But Stan comes up with an ingenious plot to win Sam back:
Stan's assistant convinces Sam to stay at Brain Pix in order to atone for the "death" of Stan.

Some of the humor in the series comes from the fact that very few people seem to realize that Sam is an ape:

Angel leads the circus crooks to Brain Pix's building, where she and the cops make short work of them:

The noise outside is enough to wake the dead:
Overall the issue is amusing, if not quite laugh out loud funny, and the artwork is terrific.

Tuesday, July 08, 2014

Swiped and Then Swiped Again

Mort Weisinger's enthusiasm for swiping story ideas from earlier issues of Superboy does not seem as high as it was for Adventure Comics, but here's a pretty impressive example of a double swipe.  For starters, here is the cover to Superboy #52 (October 1956):


And Superboy #85 (December 1960):

As you can see, in both cases, Superboy is startled to discover another super-powered boy on an alien planet. He changes into civilian clothes and confronts the lad:


The other boy comes from a startling place:

Clark realizes how the other boy got his powers:

So it looks like Superboy is finally going to have a super-powered buddy.  But as they start off together, something happens:

Superboy eventually realizes that it's his presence that is causing the other superlad to lose his powers, and thus he must leave, resulting in a sad ending:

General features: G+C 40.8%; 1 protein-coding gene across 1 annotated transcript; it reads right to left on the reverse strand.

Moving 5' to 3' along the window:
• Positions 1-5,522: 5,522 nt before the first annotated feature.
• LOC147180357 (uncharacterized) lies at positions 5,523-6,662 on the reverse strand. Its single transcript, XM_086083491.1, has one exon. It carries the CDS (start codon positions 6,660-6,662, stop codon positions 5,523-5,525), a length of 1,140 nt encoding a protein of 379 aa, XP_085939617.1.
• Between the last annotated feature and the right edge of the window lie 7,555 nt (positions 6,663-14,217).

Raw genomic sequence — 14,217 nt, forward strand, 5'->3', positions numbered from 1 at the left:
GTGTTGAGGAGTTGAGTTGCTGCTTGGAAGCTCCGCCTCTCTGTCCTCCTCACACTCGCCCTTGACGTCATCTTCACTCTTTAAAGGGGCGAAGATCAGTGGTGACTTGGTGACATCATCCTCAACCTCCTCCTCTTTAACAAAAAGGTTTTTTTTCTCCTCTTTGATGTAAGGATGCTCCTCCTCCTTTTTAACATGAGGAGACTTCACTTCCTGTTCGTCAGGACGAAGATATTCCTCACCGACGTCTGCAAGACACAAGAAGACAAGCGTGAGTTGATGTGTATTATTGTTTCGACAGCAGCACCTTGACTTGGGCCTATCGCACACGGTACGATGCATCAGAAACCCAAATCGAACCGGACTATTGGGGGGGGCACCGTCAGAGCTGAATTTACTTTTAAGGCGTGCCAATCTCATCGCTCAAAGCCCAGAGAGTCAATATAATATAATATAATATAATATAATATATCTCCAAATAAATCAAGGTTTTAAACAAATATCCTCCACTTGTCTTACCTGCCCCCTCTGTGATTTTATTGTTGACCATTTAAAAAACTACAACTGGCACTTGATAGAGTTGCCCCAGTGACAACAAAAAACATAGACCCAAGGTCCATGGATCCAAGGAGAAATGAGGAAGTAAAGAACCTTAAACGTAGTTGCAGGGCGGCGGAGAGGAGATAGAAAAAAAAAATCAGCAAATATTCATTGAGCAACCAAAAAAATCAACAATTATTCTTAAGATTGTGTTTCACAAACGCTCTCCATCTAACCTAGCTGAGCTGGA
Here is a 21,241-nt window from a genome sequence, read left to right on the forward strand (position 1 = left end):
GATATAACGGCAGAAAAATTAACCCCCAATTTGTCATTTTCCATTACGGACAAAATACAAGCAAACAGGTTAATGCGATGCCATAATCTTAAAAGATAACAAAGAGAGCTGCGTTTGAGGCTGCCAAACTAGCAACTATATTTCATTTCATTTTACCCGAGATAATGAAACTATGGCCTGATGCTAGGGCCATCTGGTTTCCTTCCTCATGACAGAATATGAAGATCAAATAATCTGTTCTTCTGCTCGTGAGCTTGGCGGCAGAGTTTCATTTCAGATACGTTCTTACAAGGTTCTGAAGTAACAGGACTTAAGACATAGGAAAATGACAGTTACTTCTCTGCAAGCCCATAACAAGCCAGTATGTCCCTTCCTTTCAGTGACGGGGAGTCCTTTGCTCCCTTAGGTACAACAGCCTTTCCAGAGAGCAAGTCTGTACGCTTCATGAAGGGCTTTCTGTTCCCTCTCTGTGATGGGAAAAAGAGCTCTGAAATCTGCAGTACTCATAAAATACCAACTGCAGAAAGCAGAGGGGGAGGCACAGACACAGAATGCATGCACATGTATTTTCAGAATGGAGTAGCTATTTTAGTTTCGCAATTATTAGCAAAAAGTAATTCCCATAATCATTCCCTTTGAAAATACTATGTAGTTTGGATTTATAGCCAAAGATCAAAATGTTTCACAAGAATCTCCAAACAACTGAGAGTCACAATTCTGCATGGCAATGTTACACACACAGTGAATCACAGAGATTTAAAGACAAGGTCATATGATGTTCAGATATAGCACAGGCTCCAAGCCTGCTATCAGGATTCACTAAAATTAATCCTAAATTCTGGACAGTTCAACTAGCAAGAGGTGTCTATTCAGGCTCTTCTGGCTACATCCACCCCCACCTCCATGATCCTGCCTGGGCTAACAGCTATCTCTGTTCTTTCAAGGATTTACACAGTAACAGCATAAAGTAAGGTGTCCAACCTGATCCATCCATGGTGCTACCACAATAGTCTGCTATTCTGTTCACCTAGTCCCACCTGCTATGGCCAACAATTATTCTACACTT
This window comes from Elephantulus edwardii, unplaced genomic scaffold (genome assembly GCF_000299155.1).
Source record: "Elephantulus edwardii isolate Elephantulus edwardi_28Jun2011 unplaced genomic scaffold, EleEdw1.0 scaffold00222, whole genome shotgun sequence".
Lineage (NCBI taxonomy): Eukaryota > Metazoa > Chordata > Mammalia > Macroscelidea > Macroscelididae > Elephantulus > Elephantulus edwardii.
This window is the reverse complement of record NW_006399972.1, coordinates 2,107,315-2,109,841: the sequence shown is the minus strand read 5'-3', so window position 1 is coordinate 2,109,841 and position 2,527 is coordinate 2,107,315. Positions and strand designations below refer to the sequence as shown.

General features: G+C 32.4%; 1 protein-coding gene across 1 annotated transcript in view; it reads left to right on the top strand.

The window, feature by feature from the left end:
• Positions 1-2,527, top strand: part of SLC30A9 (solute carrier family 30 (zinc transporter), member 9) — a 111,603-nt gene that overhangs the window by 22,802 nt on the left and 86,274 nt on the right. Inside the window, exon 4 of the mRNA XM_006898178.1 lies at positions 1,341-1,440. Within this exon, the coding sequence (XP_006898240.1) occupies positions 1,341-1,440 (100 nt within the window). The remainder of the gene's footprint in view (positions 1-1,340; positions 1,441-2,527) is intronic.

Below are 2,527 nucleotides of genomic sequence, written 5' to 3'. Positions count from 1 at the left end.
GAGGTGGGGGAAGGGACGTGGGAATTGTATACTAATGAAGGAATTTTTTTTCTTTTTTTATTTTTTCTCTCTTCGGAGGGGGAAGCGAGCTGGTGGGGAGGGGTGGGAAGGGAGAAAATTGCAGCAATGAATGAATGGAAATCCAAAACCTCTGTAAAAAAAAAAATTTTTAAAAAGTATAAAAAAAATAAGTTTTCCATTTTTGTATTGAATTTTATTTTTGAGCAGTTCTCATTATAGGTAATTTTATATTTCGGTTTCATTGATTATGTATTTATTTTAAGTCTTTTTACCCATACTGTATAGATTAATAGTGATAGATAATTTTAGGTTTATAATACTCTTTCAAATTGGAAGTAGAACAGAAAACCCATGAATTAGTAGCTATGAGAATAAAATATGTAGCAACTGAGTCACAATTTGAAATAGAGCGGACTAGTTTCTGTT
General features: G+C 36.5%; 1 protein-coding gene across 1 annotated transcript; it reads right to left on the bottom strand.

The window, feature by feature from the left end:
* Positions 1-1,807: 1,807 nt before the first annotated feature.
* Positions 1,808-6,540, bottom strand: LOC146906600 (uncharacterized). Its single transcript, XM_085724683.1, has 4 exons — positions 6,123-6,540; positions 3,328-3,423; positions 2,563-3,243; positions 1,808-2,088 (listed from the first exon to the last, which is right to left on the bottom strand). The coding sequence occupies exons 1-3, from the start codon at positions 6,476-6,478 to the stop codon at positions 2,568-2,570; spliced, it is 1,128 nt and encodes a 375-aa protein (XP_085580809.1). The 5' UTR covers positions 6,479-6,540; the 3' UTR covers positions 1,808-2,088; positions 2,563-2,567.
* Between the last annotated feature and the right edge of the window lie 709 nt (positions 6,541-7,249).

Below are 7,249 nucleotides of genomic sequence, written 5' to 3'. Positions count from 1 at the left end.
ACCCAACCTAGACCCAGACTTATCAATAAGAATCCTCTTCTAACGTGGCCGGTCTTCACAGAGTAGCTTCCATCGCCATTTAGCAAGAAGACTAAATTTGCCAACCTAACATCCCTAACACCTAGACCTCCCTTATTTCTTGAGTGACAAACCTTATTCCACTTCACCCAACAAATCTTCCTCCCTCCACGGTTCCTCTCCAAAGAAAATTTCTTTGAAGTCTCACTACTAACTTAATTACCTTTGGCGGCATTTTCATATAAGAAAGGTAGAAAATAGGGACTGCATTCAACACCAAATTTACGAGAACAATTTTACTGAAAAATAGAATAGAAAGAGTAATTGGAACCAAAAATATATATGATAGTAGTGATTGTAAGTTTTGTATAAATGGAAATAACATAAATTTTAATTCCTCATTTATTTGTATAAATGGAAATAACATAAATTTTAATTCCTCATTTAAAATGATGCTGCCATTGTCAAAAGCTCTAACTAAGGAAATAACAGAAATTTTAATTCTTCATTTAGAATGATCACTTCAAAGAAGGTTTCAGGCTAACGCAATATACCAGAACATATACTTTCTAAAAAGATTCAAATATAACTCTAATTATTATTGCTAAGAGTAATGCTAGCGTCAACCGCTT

Weisinger recycled that ending in Superboy #87 (March 1961), in a Krypto story.  Krypto rescues a beautiful female dog:


You've gotta love that he calls her Toots. She doesn't have super-powers, but it turns out that Krypto knows where she can get some:

And so she drinks from the pool and becomes super. Unfortunately:

Krypto soon realizes that he is no longer super when near Kolli, and so we get the same ending as in the two Superboy tales:

Thursday, July 03, 2014

Mort Weisinger's Idea of Funny

What the? From Superboy #72 (April 1959):

Why would he put that postscript in there?  He had to know that there were plenty of Superboy readers who were still at the age where they believed in Santa.  It's hard to come up with a reason other than the obvious; that Weisinger was a first class jerk.

Tuesday, July 01, 2014

A Wink from Clark

Reading through the Silver Age Superboy, I noticed how many stories ended with this:




The winks tend to happen at the end of secret identity stories; I'm sure there are plenty of examples in Superman as well.

This is somewhat akin to the "Ending with Iris" bit in the Flash, and the "Bah!" responses from the Joker; a way of letting us know the story is over.

Update: Kirk House points out in the comments that the practice of ending the story with a wink from Clark may have originated with the Superman cartoons of the early 1940s from the Fleischer studios.  Here's the first one in that series, which does indeed end that way: